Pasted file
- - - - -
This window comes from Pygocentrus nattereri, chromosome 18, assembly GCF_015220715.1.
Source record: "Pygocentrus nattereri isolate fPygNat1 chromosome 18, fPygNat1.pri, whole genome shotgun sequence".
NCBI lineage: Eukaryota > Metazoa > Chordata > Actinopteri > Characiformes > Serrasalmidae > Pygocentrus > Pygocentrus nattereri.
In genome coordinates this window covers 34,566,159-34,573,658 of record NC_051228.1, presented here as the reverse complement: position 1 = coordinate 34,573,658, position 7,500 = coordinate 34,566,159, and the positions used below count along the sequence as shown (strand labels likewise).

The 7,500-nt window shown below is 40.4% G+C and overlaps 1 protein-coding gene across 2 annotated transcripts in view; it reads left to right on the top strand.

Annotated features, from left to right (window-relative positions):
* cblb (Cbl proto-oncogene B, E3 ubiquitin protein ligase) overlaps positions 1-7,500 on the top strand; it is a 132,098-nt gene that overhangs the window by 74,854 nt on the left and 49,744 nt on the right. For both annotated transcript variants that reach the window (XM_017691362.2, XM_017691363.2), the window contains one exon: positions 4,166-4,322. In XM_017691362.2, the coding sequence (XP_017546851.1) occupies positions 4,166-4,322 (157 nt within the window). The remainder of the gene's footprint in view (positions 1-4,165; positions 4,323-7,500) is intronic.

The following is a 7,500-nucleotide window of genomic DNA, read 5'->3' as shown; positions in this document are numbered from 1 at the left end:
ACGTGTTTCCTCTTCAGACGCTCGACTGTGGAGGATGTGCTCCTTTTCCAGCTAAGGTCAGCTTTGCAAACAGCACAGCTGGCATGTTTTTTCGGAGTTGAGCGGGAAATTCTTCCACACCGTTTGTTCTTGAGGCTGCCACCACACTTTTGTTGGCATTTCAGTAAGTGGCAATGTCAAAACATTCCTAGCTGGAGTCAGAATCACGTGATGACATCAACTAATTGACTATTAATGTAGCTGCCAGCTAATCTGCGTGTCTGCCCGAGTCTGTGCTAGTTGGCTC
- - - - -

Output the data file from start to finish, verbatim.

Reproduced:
This window comes from Pygocentrus nattereri, chromosome 18, assembly GCF_015220715.1.
Source record: "Pygocentrus nattereri isolate fPygNat1 chromosome 18, fPygNat1.pri, whole genome shotgun sequence".
NCBI lineage: Eukaryota > Metazoa > Chordata > Actinopteri > Characiformes > Serrasalmidae > Pygocentrus > Pygocentrus nattereri.
In genome coordinates this window covers 34,566,159-34,573,658 of record NC_051228.1, presented here as the reverse complement: position 1 = coordinate 34,573,658, position 7,500 = coordinate 34,566,159, and the positions used below count along the sequence as shown (strand labels likewise).

The 7,500-nt window shown below is 40.4% G+C and overlaps 1 protein-coding gene across 2 annotated transcripts in view; it reads left to right on the top strand.

Annotated features, from left to right (window-relative positions):
* cblb (Cbl proto-oncogene B, E3 ubiquitin protein ligase) overlaps positions 1-7,500 on the top strand; it is a 132,098-nt gene that overhangs the window by 74,854 nt on the left and 49,744 nt on the right. For both annotated transcript variants that reach the window (XM_017691362.2, XM_017691363.2), the window contains one exon: positions 4,166-4,322. In XM_017691362.2, the coding sequence (XP_017546851.1) occupies positions 4,166-4,322 (157 nt within the window). The remainder of the gene's footprint in view (positions 1-4,165; positions 4,323-7,500) is intronic.

The following is a 7,500-nucleotide window of genomic DNA, read 5'->3' as shown; positions in this document are numbered from 1 at the left end:
ACGTGTTTCCTCTTCAGACGCTCGACTGTGGAGGATGTGCTCCTTTTCCAGCTAAGGTCAGCTTTGCAAACAGCACAGCTGGCATGTTTTTTCGGAGTTGAGCGGGAAATTCTTCCACACCGTTTGTTCTTGAGGCTGCCACCACACTTTTGTTGGCATTTCAGTAAGTGGCAATGTCAAAACATTCCTAGCTGGAGTCAGAATCACGTGATGACATCAACTAATTGACTATTAATGTAGCTGCCAGCTAATCTGCGTGTCTGCCCGAGTCTGTGCTAGTTGGCTC